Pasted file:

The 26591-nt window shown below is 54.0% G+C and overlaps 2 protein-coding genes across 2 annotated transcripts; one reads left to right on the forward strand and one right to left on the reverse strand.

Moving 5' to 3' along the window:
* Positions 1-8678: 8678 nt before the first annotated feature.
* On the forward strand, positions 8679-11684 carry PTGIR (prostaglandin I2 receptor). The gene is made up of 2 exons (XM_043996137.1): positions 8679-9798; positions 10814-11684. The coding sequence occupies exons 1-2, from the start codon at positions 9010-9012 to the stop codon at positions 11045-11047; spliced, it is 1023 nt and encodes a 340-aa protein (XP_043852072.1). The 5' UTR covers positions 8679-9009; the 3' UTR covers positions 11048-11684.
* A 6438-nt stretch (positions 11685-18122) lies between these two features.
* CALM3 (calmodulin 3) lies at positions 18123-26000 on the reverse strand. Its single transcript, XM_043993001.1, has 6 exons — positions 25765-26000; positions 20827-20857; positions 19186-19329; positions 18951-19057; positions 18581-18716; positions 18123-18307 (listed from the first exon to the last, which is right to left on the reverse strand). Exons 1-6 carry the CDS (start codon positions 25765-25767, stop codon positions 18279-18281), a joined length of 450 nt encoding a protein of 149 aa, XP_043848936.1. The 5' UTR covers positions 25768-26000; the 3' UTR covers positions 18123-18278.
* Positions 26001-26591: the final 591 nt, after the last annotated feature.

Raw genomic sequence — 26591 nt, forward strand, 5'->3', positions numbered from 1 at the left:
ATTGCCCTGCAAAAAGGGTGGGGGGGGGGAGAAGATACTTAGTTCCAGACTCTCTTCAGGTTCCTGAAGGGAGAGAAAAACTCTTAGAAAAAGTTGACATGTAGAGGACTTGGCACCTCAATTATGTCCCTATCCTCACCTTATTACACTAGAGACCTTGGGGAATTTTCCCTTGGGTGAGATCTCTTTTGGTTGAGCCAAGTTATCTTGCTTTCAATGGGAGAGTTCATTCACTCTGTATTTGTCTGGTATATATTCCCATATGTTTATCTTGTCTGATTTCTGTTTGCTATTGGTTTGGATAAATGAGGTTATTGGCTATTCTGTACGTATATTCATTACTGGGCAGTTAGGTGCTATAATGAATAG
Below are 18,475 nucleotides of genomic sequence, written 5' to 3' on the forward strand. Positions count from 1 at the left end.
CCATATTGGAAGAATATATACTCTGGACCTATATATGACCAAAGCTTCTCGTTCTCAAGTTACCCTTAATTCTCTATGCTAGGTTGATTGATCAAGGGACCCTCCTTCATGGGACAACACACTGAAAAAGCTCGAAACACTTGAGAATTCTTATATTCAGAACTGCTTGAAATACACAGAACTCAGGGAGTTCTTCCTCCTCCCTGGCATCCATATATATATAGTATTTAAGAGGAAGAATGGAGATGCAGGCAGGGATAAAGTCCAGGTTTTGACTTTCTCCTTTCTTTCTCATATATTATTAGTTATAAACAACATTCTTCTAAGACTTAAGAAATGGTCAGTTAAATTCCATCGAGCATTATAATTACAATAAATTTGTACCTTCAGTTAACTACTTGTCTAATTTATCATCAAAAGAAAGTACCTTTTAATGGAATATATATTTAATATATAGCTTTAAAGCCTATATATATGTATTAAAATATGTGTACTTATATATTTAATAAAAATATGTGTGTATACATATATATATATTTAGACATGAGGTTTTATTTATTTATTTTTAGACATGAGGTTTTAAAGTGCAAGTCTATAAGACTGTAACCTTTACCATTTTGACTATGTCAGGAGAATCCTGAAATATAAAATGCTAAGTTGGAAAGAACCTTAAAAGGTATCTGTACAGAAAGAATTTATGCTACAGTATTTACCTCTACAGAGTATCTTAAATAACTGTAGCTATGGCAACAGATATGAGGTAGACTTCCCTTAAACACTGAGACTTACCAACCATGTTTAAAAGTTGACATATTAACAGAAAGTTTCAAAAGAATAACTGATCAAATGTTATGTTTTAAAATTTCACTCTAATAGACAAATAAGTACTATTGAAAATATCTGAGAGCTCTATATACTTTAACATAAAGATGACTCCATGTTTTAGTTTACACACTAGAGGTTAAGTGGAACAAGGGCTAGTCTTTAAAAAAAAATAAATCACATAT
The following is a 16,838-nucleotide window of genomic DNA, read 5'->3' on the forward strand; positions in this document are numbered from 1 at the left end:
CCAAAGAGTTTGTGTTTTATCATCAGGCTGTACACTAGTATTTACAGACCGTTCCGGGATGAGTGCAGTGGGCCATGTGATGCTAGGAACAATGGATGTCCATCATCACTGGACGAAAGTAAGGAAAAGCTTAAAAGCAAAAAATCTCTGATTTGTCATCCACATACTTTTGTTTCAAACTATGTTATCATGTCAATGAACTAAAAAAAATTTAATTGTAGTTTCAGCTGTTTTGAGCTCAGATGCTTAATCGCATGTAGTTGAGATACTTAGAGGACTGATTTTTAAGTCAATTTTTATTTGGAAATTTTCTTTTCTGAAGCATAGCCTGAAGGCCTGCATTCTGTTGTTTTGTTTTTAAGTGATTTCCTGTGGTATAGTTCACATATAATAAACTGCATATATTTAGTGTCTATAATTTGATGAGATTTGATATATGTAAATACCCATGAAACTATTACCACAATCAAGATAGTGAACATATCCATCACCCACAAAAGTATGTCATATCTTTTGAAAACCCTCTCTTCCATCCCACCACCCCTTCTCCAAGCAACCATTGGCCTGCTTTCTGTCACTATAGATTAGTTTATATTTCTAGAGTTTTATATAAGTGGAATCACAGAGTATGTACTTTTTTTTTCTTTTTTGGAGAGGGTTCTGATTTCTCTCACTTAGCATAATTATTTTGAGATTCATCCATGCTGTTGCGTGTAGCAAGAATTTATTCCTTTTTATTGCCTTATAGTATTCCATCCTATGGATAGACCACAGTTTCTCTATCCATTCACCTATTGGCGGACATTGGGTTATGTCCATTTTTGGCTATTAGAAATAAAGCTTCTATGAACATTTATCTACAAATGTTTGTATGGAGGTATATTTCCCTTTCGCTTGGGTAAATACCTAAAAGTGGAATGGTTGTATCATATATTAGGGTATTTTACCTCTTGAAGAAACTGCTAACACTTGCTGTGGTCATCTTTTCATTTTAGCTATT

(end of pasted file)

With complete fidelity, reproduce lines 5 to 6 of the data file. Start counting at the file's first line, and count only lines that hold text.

* A 6438-nt stretch (positions 11685-18122) lies between these two features.
* CALM3 (calmodulin 3) lies at positions 18123-26000 on the reverse strand. Its single transcript, XM_043993001.1, has 6 exons — positions 25765-26000; positions 20827-20857; positions 19186-19329; positions 18951-19057; positions 18581-18716; positions 18123-18307 (listed from the first exon to the last, which is right to left on the reverse strand). Exons 1-6 carry the CDS (start codon positions 25765-25767, stop codon positions 18279-18281), a joined length of 450 nt encoding a protein of 149 aa, XP_043848936.1. The 5' UTR covers positions 25768-26000; the 3' UTR covers positions 18123-18278.